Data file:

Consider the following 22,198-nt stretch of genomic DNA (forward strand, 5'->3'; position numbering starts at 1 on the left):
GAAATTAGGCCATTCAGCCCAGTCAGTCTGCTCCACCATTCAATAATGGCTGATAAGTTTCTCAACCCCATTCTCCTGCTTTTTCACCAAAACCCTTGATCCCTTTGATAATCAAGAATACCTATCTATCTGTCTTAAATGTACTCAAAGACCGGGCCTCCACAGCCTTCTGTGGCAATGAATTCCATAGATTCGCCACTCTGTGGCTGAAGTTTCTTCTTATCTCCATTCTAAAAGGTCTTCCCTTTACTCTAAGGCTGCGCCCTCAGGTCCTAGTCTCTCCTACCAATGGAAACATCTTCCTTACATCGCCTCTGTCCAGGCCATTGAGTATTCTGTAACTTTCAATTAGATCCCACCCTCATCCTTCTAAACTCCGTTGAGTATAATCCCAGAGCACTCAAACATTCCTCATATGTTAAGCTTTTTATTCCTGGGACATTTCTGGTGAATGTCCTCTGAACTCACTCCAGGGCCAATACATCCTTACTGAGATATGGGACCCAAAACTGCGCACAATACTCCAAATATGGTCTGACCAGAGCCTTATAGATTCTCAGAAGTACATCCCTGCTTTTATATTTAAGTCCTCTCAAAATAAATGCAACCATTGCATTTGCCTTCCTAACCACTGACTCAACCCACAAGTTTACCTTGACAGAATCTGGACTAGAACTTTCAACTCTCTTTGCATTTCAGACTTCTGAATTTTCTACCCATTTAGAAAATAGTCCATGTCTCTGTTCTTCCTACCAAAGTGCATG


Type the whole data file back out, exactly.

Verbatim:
Consider the following 22,198-nt stretch of genomic DNA (forward strand, 5'->3'; position numbering starts at 1 on the left):
GAAATTAGGCCATTCAGCCCAGTCAGTCTGCTCCACCATTCAATAATGGCTGATAAGTTTCTCAACCCCATTCTCCTGCTTTTTCACCAAAACCCTTGATCCCTTTGATAATCAAGAATACCTATCTATCTGTCTTAAATGTACTCAAAGACCGGGCCTCCACAGCCTTCTGTGGCAATGAATTCCATAGATTCGCCACTCTGTGGCTGAAGTTTCTTCTTATCTCCATTCTAAAAGGTCTTCCCTTTACTCTAAGGCTGCGCCCTCAGGTCCTAGTCTCTCCTACCAATGGAAACATCTTCCTTACATCGCCTCTGTCCAGGCCATTGAGTATTCTGTAACTTTCAATTAGATCCCACCCTCATCCTTCTAAACTCCGTTGAGTATAATCCCAGAGCACTCAAACATTCCTCATATGTTAAGCTTTTTATTCCTGGGACATTTCTGGTGAATGTCCTCTGAACTCACTCCAGGGCCAATACATCCTTACTGAGATATGGGACCCAAAACTGCGCACAATACTCCAAATATGGTCTGACCAGAGCCTTATAGATTCTCAGAAGTACATCCCTGCTTTTATATTTAAGTCCTCTCAAAATAAATGCAACCATTGCATTTGCCTTCCTAACCACTGACTCAACCCACAAGTTTACCTTGACAGAATCTGGACTAGAACTTTCAACTCTCTTTGCATTTCAGACTTCTGAATTTTCTACCCATTTAGAAAATAGTCCATGTCTCTGTTCTTCCTACCAAAGTGCATG